Who are some of your musical idols?
I really look up to Martin Fröst— he has definitely influenced my clarinet playing. Martin Fröst pushes the boundaries of clarinet playing. He was the one who inspired me to learn circular breathing and double tonguing, and showed me that there is no technical passage that can’t be conquered with proper practice.
Sabine Meyer is another idol who keeps me rooted with her strong sense of musical perfection. Her sound is focused and full, and listening to her playing taught me that in a captivating performance, every note has to tell a story.
Growing up in Singapore and even to this day, two more clarinetists I would trust and seek advice from would be both my teachers Desmond Chow and Tang Xiao Ping. They are both monumental to my growth as a musician and whenever I’m musically stuck with something, they would graciously come to my aid.
Tell us more about CLARQuinet. What experience have you gained that you wish to share with musicians today, and what projects lie ahead for CLARQuinet?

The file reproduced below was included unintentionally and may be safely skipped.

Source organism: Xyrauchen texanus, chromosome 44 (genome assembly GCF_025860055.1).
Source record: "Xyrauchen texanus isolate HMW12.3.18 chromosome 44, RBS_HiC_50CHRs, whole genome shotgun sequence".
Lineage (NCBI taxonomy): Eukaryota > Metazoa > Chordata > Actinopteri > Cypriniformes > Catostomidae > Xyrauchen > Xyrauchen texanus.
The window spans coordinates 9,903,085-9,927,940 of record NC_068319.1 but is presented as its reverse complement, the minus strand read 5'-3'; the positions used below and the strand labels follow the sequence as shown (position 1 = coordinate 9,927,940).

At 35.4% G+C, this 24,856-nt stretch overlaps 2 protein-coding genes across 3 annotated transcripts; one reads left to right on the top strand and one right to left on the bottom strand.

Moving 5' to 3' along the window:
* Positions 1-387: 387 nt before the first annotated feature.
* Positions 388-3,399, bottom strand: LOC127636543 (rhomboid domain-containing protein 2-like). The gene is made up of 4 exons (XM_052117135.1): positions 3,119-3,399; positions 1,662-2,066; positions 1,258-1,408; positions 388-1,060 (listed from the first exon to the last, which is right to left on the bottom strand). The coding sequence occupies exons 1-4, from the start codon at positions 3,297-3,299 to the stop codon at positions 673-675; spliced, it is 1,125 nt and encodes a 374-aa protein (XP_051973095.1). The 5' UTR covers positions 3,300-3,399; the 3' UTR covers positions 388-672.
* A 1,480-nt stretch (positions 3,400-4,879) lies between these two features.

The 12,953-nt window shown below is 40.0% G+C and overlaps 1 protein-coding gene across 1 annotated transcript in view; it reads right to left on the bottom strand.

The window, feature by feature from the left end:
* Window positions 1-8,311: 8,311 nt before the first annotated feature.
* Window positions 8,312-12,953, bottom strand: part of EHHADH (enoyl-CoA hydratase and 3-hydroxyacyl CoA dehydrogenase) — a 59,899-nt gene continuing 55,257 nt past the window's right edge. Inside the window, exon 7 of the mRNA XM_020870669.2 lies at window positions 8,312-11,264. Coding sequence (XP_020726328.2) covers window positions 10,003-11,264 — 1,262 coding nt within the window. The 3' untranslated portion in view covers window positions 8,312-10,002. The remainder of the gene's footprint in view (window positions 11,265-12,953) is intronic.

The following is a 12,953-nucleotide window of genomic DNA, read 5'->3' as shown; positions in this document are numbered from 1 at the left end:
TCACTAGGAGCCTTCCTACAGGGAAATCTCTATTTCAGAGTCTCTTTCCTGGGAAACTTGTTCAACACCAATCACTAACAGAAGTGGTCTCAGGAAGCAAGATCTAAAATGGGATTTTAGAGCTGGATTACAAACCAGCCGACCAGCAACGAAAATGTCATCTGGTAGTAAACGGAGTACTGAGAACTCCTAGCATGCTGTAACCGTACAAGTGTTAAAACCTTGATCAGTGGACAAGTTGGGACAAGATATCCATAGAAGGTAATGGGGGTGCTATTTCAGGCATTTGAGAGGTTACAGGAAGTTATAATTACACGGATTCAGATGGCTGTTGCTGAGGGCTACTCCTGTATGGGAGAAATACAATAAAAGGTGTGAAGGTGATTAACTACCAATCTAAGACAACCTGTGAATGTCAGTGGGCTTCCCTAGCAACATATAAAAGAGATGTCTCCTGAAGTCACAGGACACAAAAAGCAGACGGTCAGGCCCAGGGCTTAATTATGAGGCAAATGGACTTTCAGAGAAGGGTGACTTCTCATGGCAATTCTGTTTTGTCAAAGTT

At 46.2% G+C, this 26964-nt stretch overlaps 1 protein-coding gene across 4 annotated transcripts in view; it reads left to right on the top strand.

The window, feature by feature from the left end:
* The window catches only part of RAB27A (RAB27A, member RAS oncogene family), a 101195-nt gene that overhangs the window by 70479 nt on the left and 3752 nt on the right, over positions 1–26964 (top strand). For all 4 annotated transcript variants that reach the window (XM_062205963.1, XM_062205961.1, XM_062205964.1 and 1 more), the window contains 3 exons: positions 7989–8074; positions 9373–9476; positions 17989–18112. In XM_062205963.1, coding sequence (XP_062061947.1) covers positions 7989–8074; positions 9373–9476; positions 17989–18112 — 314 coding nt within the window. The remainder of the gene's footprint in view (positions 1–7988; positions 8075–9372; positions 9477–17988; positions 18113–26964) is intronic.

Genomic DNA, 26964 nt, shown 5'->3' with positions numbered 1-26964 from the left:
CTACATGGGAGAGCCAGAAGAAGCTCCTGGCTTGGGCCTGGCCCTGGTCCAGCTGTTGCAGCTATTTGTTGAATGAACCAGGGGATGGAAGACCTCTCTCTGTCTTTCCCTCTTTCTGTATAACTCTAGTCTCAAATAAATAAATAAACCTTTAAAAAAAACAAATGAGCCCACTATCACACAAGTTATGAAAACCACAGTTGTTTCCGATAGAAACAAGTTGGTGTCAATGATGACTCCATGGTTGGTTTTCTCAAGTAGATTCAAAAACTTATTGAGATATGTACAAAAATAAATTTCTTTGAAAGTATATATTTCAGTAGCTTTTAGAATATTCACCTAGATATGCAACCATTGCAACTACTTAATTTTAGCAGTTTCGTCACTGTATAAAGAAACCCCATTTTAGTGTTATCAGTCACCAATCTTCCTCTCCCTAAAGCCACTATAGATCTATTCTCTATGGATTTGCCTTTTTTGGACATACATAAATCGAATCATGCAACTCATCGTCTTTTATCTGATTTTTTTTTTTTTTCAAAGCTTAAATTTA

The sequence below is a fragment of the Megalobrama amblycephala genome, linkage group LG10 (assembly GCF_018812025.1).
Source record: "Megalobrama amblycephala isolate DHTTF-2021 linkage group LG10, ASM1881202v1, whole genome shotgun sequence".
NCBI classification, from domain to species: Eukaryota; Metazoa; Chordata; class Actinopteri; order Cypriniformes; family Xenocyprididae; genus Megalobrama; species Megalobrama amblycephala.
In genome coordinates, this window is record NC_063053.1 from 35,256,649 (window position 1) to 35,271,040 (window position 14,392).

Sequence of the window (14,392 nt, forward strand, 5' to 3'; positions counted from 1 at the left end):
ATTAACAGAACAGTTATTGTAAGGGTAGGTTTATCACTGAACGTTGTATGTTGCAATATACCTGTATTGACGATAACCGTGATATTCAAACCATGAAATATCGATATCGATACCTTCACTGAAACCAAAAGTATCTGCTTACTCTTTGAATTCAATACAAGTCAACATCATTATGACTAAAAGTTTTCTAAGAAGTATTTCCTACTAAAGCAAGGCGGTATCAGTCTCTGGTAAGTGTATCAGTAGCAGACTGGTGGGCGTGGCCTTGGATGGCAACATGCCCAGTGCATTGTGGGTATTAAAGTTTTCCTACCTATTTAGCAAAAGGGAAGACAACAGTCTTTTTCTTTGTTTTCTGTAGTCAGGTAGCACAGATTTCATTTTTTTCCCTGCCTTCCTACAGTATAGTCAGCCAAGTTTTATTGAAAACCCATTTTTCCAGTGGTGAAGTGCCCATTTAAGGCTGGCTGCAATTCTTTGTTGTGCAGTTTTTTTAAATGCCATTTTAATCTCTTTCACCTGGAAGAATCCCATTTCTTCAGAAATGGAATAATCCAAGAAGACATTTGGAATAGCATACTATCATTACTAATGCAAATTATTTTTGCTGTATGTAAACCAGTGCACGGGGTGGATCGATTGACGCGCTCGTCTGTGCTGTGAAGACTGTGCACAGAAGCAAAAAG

CLARQuinet was founded in 2007 and is the oldest active clarinet ensemble in Singapore. It was formed by a group of four friends who shared a joy in performing together. [CLAR] comes from the initials of the original members, [Q] looks like a clarinet from an angle, and [inet] stems from ‘clarinet’. Combine these and you get CLARQuinet – genius ain’t it!
For bigger projects, we have CLARQuinet+, a clarinet choir consisting of about 50 clarinetists. It’s been 15 years and seeing how our group has grown and evolved over the years seems so surreal.
What I have learnt about setting up an ensemble is to do it with people you enjoy performing and working with. It makes the whole experience more fulfilling and worthwhile. There will be ups and downs but true friends will stick by you all the way.